Cassini Shows Before and After Look at Saturn's Moon Titan
Cassini's second close flyby of Titan completes a 'before'
and 'after' look at the fuzzy moon and provides the first
direct evidence of changing weather patterns in the skies
Image right: Cassini has found Titan's upper atmosphere to consist of a surprising number of layers of haze, as shown in this ultraviolet image of Titan's night side limb, colorized to look like true color.Click for full image/caption.
In images obtained less than two months ago, the Titan skies
were cloud free, except for a patch of clouds observed over
the moon's south pole. In images taken Monday, Dec. 13,
during Cassini's second close flyby of Titan, several
extensive patches of clouds have formed.
"We see for the first time discrete cloud features at mid-
latitudes, which means we see direct evidence of weather,
and we can get wind speeds and atmospheric circulation over
a region we hadn't been able to measure before," said Dr.
Kevin Baines, Cassini science-team member with the visual
and infrared mapping spectrometer, from NASA's Jet
Propulsion Laboratory, Pasadena, Calif.
The latest data and other results from Cassini's close
observations of Saturn's moons Titan and Dione were
presented today at a news conference during the American
Geophysical Union fall meeting in San Francisco.
Cassini swept within 1,200 kilometers (750 miles) of Titan's
surface on Monday, and took a close look at the icy moon
Dione just one day later. During the flyby, Cassini
captured a stunning view of Titan's night side with the
atmosphere shimmering in its own glow. This allows
scientists to study the detached haze layers, which extend
some 400 kilometers (249 miles) above Titan.
Image left: Cassini captured Dione against the globe of Saturn as it approached the icy moon for its close rendezvous on Dec. 14, 2004. Click for full image/caption.
Images from Cassini's cameras show regions on Titan that had
not been seen clearly before, as well as fine details in
Titan's intermittent clouds. The surface features may be
impact related, but without information on their height, it
is too soon to know for sure. No definitive craters have
been seen in these images, though several bright rings or
circular features are seen in dark terrain.
Cassini imaging scientists are intrigued by the complex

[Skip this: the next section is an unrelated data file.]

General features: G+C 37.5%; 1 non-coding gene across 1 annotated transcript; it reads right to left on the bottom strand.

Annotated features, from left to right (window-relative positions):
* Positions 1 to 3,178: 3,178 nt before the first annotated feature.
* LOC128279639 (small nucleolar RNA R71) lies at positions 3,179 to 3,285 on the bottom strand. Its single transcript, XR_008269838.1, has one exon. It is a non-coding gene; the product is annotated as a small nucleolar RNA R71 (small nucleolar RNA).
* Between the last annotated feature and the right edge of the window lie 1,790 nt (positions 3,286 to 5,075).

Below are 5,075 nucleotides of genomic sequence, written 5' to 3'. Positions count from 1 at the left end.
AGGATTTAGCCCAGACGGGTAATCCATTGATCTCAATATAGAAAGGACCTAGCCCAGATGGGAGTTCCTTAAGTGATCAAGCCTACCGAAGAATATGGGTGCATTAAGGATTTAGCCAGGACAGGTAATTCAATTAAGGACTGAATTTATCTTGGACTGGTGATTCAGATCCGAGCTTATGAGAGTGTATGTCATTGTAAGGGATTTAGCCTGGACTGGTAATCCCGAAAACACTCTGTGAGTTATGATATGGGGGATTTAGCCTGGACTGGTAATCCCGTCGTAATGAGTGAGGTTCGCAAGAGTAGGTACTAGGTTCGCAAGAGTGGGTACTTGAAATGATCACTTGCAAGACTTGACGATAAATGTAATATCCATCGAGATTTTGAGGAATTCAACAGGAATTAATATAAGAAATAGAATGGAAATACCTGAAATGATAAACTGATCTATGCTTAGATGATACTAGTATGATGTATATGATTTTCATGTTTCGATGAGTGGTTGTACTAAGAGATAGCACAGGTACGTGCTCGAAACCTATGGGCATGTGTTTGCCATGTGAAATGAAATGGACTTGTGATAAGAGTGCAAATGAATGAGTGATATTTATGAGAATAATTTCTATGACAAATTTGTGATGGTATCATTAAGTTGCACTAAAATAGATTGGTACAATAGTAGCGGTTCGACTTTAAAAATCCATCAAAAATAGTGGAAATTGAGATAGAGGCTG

braided structure of surface fractures on Dione. To the
surprise of scientists, the wispy terrain features do not
consist of thick ice deposits, but bright ice cliffs created
by tectonic features. "This is one of the most surprising
results so far. It just wasn't what we expected," said Dr.
Carolyn Porco, Cassini imaging team leader, Space Science
Institute, Boulder, Colo.
Other Cassini results presented at the meeting included
observations made by the ultraviolet imaging spectrograph
instrument, which indicates that the nearby environment of
the rings and moons in the Saturn system is filled with ice,
and atoms derived from water. Cassini researchers are
seeing large changes in the amount of oxygen atoms in the
Saturn system. A possible explanation for the fluctuation
in oxygen is that small, unseen icy moons have been
colliding with Saturn's E ring," said Dr. Larry Esposito,
principal investigator of the imaging spectrograph
instrument, University of Colorado, Boulder, Colo. "These
collisions may have produced small grains of ice, which
yielded oxygen atoms." Esposito presented these findings at
the meeting, and a paper on the subject appears in the
online version of the journal Science.
According to Esposito, Saturn's ring particles may have
formed originally from pure ice. But they have since been
subjected to continual bombardment by meteorites, which has
contaminated the ice and caused the rings to darken. Over
time, continuous meteorite bombardment has likely spread the
dirty material resulting from the collisions over a wide
area in the rings. "The evidence indicates that in the last
10 to 100 million years, fresh material probably was added
to the ring system," said Esposito. These renewal events
are from fragments of small moons, each probably about 20
kilometers (12 miles) across.
Images and more information about the Cassini mission are
available at http://saturn.jpl.nasa.gov
The Cassini-Huygens mission is a cooperative project of
NASA, the European Space Agency and the Italian Space
Agency. JPL, a division of the California Institute of
Technology in Pasadena, manages the Cassini mission for
NASA's Science Mission Directorate, Washington, D.C. JPL
designed, developed and assembled the Cassini orbiter. The
European Space Agency built and managed the development of
the Huygens probe and is in charge of the probe operations.
The Italian Space Agency provided the high-gain antenna,
much of the radio system and elements of several of
Cassini's science instruments.
Carolina Martinez (818) 354-9382
NASA's Jet Propulsion Laboratory